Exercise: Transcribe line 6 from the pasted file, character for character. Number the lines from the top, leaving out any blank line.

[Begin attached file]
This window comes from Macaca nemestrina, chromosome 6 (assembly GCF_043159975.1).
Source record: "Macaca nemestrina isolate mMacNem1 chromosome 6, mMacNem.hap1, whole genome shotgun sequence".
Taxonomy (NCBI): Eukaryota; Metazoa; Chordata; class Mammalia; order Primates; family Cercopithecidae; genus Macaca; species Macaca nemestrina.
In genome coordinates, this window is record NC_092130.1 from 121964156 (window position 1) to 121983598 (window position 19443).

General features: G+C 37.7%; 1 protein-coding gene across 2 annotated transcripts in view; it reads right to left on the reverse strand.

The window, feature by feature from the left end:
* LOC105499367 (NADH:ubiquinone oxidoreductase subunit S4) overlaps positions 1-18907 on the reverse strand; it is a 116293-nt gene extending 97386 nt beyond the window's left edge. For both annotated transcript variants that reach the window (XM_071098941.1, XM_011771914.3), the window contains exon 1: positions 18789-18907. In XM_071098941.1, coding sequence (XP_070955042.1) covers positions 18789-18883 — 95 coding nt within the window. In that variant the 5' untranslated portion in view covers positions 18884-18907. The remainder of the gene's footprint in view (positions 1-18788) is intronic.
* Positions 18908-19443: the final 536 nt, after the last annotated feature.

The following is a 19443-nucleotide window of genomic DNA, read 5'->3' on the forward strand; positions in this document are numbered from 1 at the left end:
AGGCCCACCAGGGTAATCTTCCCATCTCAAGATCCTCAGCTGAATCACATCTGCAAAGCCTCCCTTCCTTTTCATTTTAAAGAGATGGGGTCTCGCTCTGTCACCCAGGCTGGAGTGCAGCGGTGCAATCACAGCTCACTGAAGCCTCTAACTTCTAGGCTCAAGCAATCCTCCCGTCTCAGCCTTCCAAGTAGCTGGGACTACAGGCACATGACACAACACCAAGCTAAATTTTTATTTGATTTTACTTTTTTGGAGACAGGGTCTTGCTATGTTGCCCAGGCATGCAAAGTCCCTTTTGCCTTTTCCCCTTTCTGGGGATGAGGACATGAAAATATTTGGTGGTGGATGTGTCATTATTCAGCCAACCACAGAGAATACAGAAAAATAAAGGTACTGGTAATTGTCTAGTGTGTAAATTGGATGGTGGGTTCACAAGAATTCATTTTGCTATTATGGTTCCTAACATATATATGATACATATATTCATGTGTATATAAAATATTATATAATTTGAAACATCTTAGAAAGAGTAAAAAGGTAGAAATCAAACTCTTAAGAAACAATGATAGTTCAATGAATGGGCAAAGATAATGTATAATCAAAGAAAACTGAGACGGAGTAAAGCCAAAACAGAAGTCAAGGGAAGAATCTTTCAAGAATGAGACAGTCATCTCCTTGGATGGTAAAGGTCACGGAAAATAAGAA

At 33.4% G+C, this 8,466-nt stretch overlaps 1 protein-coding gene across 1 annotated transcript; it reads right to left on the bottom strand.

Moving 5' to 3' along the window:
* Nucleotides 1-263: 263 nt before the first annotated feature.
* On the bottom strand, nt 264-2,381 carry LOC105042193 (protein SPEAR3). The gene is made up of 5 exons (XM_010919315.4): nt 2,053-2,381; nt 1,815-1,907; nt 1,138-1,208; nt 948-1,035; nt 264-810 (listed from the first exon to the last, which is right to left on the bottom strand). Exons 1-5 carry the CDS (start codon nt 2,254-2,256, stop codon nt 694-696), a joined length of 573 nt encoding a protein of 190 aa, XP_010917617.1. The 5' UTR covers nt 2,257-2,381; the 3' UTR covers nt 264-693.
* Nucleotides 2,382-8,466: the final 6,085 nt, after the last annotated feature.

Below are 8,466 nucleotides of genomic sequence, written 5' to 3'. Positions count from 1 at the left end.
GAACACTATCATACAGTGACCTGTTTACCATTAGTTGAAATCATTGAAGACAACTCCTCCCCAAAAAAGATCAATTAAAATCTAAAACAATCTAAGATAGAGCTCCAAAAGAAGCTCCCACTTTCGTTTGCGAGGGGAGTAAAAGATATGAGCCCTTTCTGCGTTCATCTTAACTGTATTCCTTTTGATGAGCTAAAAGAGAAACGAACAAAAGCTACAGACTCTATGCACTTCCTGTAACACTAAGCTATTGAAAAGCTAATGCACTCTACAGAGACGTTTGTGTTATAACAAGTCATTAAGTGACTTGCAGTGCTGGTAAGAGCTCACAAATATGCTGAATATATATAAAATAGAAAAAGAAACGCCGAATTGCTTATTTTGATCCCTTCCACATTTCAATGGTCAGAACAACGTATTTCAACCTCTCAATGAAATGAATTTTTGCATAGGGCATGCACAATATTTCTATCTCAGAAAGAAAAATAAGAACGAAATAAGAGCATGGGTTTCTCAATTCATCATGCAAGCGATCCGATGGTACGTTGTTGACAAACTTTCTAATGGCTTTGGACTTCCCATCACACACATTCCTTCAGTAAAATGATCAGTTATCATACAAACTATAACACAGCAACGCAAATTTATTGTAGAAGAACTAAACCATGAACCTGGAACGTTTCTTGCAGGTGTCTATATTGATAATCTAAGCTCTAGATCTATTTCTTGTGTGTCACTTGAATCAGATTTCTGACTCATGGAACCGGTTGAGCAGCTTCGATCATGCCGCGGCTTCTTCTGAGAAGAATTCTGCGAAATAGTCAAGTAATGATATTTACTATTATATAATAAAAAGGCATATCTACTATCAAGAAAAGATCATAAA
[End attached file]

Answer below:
The window, feature by feature from the left end: